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'Fair and resilient societies' is one of the four themes selected from the Theme-based Collaboration programme. This programme fulfils the ambition in UvA’s Strategic Plan to innovate research and education through collaboration, both between disciplines within the UvA and with external partners. The theme focuses on promoting fair, stable and resilient societies that safeguards the well-being of its citizens.


From the theme-based collaboration programme, the ambitions for this theme have been translated into concrete research projects. In summer 2022, budgets were allocated for start-up projects, which have since been implemented. In April 2023, budgets were allocated for so-called midsize and seed grant projects. 

Seed grant projects bring together UvA scholars from different faculties to work on small-scale, innovative, interfaculty research projects or grant proposal preparations.

Midsize projects build on existing research collaborations between UvA scholars from different faculties. They also involve partnering with one or more non-academic parties.

Below is an overview of projects for the theme Fair and resilient societies

Midsize projects
  • Identifying and safeguarding the normative foundations of democracy

    Understanding why democratic decay happens and how it can be prevented, is of major societal relevance. Despite growing attention to democratic backsliding, we know less about the informal foundations of democracy among citizens and, especially, political elites. This is surprising because democratic norms are foundational to the functioning of democracy, and it is precisely these norms that are increasingly threatened. This project fills this gap and will provide new insights on how we can make democracy more resilient, by studying the emergence, determinants, and strength of democratic norms among citizens and elites in Europe, Asia, and North America. 

    The researchers will develop tools, publish papers, organise stakeholder meetings with policymakers and collaborate with various partners such as the Dutch Ministry of Interior Affairs and Kingdom Relations, The European Democracy Hub, the Centre for Policy Research, the Observer Research Foundation, George Washington University and 'Stichting Grondwet op de basisschool'.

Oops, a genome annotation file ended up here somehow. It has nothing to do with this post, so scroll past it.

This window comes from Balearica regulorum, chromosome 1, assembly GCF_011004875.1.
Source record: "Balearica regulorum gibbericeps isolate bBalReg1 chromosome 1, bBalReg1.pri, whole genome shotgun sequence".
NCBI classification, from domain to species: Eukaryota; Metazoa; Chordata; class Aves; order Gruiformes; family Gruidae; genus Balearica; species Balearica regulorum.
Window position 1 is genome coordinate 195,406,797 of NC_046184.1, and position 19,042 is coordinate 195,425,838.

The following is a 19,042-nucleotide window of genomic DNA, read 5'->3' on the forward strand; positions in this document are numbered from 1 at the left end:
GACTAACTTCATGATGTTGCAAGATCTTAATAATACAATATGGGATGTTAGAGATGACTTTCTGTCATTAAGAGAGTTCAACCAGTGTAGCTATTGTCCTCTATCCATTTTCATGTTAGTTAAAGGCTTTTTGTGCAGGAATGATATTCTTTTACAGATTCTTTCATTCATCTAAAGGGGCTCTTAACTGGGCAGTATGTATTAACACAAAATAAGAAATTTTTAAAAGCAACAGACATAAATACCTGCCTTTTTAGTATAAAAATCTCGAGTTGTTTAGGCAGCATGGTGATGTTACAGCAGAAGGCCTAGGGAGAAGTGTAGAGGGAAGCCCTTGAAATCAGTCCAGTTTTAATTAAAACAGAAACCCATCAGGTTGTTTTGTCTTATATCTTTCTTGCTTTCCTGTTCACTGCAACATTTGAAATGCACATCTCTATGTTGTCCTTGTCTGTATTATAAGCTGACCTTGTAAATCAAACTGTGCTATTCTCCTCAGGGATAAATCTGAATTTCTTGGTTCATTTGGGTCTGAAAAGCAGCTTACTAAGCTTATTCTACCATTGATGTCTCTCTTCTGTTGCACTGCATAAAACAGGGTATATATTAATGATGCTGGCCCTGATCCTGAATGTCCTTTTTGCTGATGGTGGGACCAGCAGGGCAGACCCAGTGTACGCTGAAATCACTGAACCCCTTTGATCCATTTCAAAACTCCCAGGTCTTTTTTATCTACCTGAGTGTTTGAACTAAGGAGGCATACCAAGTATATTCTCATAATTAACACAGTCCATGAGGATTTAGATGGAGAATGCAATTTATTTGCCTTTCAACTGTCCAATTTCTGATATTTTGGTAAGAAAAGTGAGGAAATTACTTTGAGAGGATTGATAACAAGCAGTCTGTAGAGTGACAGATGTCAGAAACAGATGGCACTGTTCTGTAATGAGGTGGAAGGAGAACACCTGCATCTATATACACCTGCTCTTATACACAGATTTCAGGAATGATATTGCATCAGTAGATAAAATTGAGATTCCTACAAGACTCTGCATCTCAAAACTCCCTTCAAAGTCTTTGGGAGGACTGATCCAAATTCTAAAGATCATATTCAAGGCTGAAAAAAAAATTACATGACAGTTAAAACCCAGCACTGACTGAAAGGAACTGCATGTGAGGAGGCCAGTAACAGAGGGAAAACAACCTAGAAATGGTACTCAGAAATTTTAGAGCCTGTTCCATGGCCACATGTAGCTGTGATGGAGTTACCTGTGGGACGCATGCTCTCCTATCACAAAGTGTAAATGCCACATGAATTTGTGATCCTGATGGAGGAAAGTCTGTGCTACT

Project team:
    Nik de Boer (Law), Bert Bakker (ASCoR), Ward Berenschot (Anthropology), Robin de Bruin (European Studies), Ursula Daxecker (Political Science), Jan Willem Duyvendak (Sociology), Ursus Eijkelenberg (Law), Niels Graaf (Law), Imke Harbers (Political Science), Maciej Krogel (European Studies), Theresa Kuhn (European Studies), Matthijs Lok (European Studies), Neeraj Prasad (Political Science), Matthijs Rooduijn (Political Science), Gijs Schumacher (Political Science), Gulnaz Sibgatullina (European Studies), Jack Thompson (History) and Jerfi Uzman (Law).

  • Addressing urban marginality in Amsterdam through a wellbeing economy lens

    This project aims at deeper understanding and more precise measurement of urban marginality from the perspective of citizens in Amsterdam themselves, using a Wellbeing Economy lens that includes safety, social cohesion, and sustainability. 

    The researchers want to show how citizens, the Municipality and local businesses can build more resilient neighbourhoods by strengthening wellbeing in the community and local economy. The project aims to contribute to the democratisation of urban policy by developing bottom-up indicators on the basic needs and priorities of marginalised groups that feel ill-represented in urban statistics and policies that focus on the formal economy. 

    The researchers work in co-creation with citizen groups in three neighbourhoods in Amsterdam, the Masterplannen, the Municipality, NGOs, local businesses, and various social initiatives (Stichting SES, Vrouwengroep Venserpolder,

    Project team:

    • Nicky Pouw (FMG)
    • Dr. Hebe Verrest (FMG)
    • Siri Boe-Lillegraven (FEB)
  • Climate Change & Displacement

    The project specifically focuses on the relationship between climate change and forced migration (displacement). The project conducts collaborative research between four UvA Faculties (FMG, FNWI, FGW, FEB) and a select group of international and societal partners. Intellectually, the project transforms our understanding of ‘climate migration’ by critically exploring the interface between the nature of the phenomenon and efforts to understand and respond to it. Institutionally, the project builds a broad trans-disciplinary collaborative network on forced migration, spanning the UvA and potentially other Dutch universities and international academia, and governmental, communications and advocacy partners.